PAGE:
<p>The New Testament clearly shows Peter as the leader of the apostles, chosen by Jesus to have a special relationship with him. With James and John he was privileged to witness the Transfiguration, the raising of a dead child to life and the agony in Gethsemane. His mother-in-law was cured by Jesus. He was sent with John to prepare for the last Passover before Jesus' death. His name is first on every list of apostles. </p><p>And to Peter only did Jesus say, "Blessed are you, Simon son of Jonah. For flesh and blood has not revealed this to you, but my heavenly Father. And so I say to you, you are Peter, and upon this rock I will build my church, and the gates of the netherworld shall not prevail against it. I will give you the keys to the kingdom of heaven. Whatever you bind on earth shall be bound in heaven; and whatever you loose on earth shall be loosed in heaven" (Matthew 16:17b-19). </p><p>But the Gospels prove their own trustworthiness by the unflattering details they include about Peter. He clearly had no public relations person. It is a great comfort for ordinary mortals to know that Peter also has his human weakness, even in the presence of Jesus. </p><p>He generously gave up all things, yet he can ask in childish self-regard, "What are we going to get for all this?" (see Matthew 19:27). He receives the full force of Christ's anger when he objects to the idea of a suffering Messiah: "Get behind me, Satan! You are an obstacle to me. You are thinking not as God does, but as human beings do" (Matthew 16:23b). </p><p>Peter is willing to accept Jesus' doctrine of forgiveness, but suggests a limit of seven times. He walks on the water in faith, but sinks in doubt. He refuses to let Jesus wash his feet, then wants his whole body cleansed. He swears at the Last Supper that he will never deny Jesus, and then swears to a servant maid that he has never known the man. He loyally resists the first attempt to arrest Jesus by cutting off Malchus's ear, but in the end he runs away with the others. In the depth of his sorrow, Jesus looks on him and forgives him, and he goes out and sheds bitter tears. The Risen Jesus told Peter to feed his lambs and his sheep (John 21:15-17). </p><p><strong>Paul (d. 64?)</strong>. If the most well-known preacher today suddenly began preaching that the United States should adopt Marxism and not rely on the Constitution, the angry reaction would help us understand Paul's life when he started preaching that Christ alone can save us. He had been the most Pharisaic of Pharisees, the most legalistic of Mosaic lawyers. Now he suddenly appears to other Jews as a heretical welcomer of Gentiles, a traitor and apostate. </p><p>Paul's central conviction was simple and absolute: Only God can save humanity. No human effort—even the most scrupulous observance of law—can create a human good which we can bring to God as reparation for sin and payment for grace. To be saved from itself, from sin, from the devil and from death, humanity must open itself completely to the saving power of Jesus. </p><p>Paul never lost his love for his Jewish family, though he carried on a lifelong debate with them about the uselessness of the Law without Christ. He reminded the Gentiles that they were grafted on the parent stock of the Jews, who were still God's chosen people, the children of the promise. </p><p>In light of his preaching and teaching skills, Paul's name has surfaced (among others) as a possible patron of the Internet.</p> American Catholic Blog The way of the cross is unavoidably uphill. Christians don’t get to carry their cross downhill. Suffering has always been inextricably linked with Christianity, but those who carry their cross willingly in these times can serve as an example and inspiration to all of us.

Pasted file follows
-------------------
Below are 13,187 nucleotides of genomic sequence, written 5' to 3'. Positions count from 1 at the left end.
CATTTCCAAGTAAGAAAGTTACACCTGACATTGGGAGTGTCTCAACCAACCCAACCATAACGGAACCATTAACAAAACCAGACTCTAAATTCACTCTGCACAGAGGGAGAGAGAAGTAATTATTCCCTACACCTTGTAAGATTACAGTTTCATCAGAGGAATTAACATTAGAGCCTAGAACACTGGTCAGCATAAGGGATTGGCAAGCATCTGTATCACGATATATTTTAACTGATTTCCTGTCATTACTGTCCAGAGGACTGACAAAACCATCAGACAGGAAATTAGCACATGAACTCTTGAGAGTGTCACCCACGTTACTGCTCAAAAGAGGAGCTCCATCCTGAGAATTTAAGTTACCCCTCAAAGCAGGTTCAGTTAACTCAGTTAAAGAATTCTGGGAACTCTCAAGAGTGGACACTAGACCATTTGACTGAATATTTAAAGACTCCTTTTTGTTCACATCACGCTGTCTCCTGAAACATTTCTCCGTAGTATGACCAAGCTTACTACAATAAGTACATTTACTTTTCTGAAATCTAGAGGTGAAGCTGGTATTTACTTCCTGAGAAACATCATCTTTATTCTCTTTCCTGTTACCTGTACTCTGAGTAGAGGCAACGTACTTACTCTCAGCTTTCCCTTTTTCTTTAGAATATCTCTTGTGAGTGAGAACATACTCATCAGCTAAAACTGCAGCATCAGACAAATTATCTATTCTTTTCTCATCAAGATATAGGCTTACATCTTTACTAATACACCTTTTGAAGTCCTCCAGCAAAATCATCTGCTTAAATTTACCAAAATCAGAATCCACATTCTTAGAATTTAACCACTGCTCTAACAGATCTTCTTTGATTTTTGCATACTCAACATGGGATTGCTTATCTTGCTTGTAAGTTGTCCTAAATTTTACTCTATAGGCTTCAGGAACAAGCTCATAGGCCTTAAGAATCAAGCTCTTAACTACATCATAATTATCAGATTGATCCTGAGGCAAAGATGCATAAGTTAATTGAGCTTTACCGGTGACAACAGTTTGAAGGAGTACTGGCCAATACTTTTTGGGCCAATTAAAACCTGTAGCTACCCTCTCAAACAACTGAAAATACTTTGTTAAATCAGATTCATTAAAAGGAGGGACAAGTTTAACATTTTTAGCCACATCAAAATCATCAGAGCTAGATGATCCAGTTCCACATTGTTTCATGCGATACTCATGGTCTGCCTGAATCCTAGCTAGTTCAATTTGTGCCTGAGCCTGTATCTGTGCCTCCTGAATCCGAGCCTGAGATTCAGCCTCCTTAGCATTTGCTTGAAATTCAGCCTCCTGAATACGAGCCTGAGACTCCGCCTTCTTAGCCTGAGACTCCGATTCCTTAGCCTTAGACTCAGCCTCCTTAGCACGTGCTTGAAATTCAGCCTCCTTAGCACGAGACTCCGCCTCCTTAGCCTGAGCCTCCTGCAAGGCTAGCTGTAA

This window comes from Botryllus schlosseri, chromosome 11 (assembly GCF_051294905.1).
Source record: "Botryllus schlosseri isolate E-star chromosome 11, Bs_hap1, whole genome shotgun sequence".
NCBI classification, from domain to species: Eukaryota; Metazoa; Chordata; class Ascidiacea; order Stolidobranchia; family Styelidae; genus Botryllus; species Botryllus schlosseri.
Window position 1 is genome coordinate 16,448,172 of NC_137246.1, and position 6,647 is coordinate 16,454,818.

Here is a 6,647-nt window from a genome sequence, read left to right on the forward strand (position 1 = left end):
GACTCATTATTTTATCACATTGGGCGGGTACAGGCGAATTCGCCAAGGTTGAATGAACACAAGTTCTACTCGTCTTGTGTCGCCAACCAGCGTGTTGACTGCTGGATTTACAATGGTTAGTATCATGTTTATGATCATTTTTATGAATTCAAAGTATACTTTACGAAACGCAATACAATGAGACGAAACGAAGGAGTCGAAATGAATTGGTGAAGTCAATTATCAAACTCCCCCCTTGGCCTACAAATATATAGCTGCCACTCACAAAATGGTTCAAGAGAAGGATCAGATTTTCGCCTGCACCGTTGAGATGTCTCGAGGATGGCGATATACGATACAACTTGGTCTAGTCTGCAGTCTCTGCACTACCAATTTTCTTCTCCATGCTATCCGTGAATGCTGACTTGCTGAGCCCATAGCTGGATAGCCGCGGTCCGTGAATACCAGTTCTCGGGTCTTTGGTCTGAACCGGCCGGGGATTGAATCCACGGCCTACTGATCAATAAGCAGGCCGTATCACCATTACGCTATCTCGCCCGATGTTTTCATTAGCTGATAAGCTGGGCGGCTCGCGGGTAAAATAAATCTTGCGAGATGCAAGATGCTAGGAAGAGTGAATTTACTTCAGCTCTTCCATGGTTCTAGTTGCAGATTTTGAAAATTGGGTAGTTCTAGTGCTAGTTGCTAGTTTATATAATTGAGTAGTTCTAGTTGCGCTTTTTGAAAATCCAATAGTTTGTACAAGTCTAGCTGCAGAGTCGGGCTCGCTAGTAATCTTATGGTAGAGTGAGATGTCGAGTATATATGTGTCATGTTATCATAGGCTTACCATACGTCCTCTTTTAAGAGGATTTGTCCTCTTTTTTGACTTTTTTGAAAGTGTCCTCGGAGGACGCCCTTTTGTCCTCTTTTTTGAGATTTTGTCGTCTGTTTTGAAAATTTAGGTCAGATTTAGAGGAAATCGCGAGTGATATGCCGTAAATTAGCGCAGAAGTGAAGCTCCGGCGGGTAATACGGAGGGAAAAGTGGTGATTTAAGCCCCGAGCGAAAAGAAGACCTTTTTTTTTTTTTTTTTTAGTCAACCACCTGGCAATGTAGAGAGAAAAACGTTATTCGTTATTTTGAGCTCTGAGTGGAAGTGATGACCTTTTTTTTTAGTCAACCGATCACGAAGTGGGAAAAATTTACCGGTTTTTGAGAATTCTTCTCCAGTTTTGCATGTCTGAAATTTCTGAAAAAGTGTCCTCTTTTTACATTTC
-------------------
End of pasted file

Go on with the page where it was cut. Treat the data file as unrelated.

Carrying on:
Find a

 
CATHOLIC GREETINGS
Sts. Peter and Paul
Honored both separately and together, these apostles were probably martyred during the reign of the emperor Nero.

Wedding
Help the bride and groom see their love as a mirror of God’s love.

Our Lady of Perpetual Help
God gave Mary to us as a help in our quest for holiness.

Thank You
Don’t forget to express your gratitude for the thoughtfulness of others.

New Home
The family home is the place where children first meet and learn about God.


Come find us at: Facebook | St. Anthony Messenger magazine Twitter | American Catholic YouTube | American Catholic


An AmericanCatholic.org Site from the Franciscans and Franciscan Media Copyright © 1996 - 2016